• Gosh Dang It to Heck!: Famously, "fug". Mailer's editor persuaded him to change it, because the word is used liberally throughout the text. However, the word "shit" and other softer swears remain uncensored. Allegedly, when Dorothy Parker was introduced to Mailer at a party, she introduced herself with: "So, you're the man who can't spell fuck?"
  • Gonk: Some of the descriptions of several soldiers, notably Gallagher, Ridges, Hearn and Roth, border on this.
  • Happily Married: Goldstein and his wife, Natalie as shown by his "Time Machine". Theirs is the only happy and harmonious marriage in the novel.
  • In Harm's Way: Croft loves combat.
  • Instant Death Bullet: Averted when Wilson finally dies of his stomach wound after an agonising haul through the jungle. Played straight with Hearn.
  • Lighter and Softer: In the Film of the Book, Hearn survives his wounds and Croft is killed in combat. The book devastatingly Inverted Trope inverts this.
  • Karma Houdini: Croft. Also Cummings, who is humiliated when Dalleson wins the campaign by accident, but mentioned in dispatches as the victor nonetheless. Nonetheless, this is somewhat punishment for Cummings, as it is a major blow to his ego, and Croft has learned he has limits to his power.
  • Kick the Dog: Croft, when he captures a Japanese soldier. First, it looks like he's going to Pet the Dog: he gives the man cigarettes and chocolate, and he shows Croft a picture of his family. Croft then shoots him in cold blood. Later, Croft sadistically crushes a wounded bird to death as a punishment against Roth. He actually feels the urge both to pet the bird and to kill it, but he does the latter. This almost sparks a mutiny.
  • Last Name Basis: The soldiers among each other.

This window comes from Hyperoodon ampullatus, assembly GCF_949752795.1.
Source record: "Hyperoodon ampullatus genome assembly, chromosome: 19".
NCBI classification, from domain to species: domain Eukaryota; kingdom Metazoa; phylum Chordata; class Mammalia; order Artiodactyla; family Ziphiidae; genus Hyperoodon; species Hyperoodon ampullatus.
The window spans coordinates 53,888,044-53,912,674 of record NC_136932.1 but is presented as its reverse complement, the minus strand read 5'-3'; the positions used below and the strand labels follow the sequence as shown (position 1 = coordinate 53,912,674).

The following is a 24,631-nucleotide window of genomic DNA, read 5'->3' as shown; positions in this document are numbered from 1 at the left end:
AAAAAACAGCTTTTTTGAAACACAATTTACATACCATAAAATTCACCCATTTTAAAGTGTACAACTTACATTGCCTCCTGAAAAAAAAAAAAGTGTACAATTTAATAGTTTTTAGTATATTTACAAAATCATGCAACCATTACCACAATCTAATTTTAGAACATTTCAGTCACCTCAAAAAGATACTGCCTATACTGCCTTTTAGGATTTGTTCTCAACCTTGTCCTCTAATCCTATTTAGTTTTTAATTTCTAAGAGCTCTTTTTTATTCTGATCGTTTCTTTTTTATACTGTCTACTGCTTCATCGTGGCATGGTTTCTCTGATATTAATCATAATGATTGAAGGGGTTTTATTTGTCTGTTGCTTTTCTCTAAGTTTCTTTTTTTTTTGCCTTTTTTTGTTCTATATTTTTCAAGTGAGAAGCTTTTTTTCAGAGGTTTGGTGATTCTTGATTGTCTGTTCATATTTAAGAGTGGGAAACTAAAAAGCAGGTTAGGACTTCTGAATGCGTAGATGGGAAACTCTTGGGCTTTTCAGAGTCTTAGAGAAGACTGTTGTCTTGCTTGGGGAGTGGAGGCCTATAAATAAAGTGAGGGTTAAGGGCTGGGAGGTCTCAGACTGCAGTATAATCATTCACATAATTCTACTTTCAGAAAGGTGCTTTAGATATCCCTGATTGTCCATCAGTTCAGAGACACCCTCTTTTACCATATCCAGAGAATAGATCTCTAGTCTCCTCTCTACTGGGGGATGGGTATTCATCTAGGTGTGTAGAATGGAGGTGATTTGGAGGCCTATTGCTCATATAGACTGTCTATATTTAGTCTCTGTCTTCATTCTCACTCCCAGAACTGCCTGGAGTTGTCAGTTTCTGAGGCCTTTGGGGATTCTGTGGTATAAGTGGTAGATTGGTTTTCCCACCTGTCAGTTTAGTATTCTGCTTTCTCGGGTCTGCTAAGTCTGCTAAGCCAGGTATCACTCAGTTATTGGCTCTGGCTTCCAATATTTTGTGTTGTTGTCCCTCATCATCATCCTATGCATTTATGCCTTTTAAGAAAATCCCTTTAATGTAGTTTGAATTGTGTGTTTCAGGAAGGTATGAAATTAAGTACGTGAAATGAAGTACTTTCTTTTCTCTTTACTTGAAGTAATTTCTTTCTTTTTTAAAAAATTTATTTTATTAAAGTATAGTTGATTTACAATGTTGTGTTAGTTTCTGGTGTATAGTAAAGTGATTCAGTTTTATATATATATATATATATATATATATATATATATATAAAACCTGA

• Leave No Survivors: Croft killing a Japanese prisoner for fun. At the end of the novel, this is described as happening amongst several U.S. units.
  • Mildly Military: The platoon would be this if they had their way, but Croft disapproves.
  • Military Moonshiner: An unseen mess cook who sells three canteens to the platoon.
  • Modern Major General: Averted with Cummings. Whatever his personality faults, he is a competent officer
  • The Mutiny]: The Platoon, led by Red, when Croft makes them climb Mount Anaka and Roth falls to his death. Croft threatens Red with his M-1, Red realises that Croft masterminded Hearn's death and backs down.
  • My Girl Back Home: Several of the platoon, and they worry incessently about them cheating.
  • The Neidermeyer: The platoon views Hearn as this. In a Subversion, he is actually fairly competent if inexperienced, but the men just hate officers in general.
  • New Meat: The replacements, and Hennessey.
  • Nice Jewish Boy: Goldstein is probably the nicest guy in the platoon.
  • Not So Above It All: Croft cracks a few jokes and, despite his straight-laced nature, gets drunk with the other soldiers on moonshine.
  • The Noun and the Noun
  • Obfuscating Insanity: Minetta feigns madness in an attempt to get a Section 8. The doctor calls him out on it and he is sent back to the fighting.
  • Obligatory War Crime Scene: As a look into Croft's character. He has a Kick the Dog moment when he gives a Japanese prisoner cigarettes and chocolate to taunt him into thinking he'll survive the war, then shoots him in cold-blod.
    • The end of the novel has U.S. soldiers killing Japanese prisoners in...creative ways.
  • Only a Flesh Wound: Minetta is gazed by a Japanese bullet. This gets him to the hospital, but he panicks when he realises he is going to be sent back to the platoon.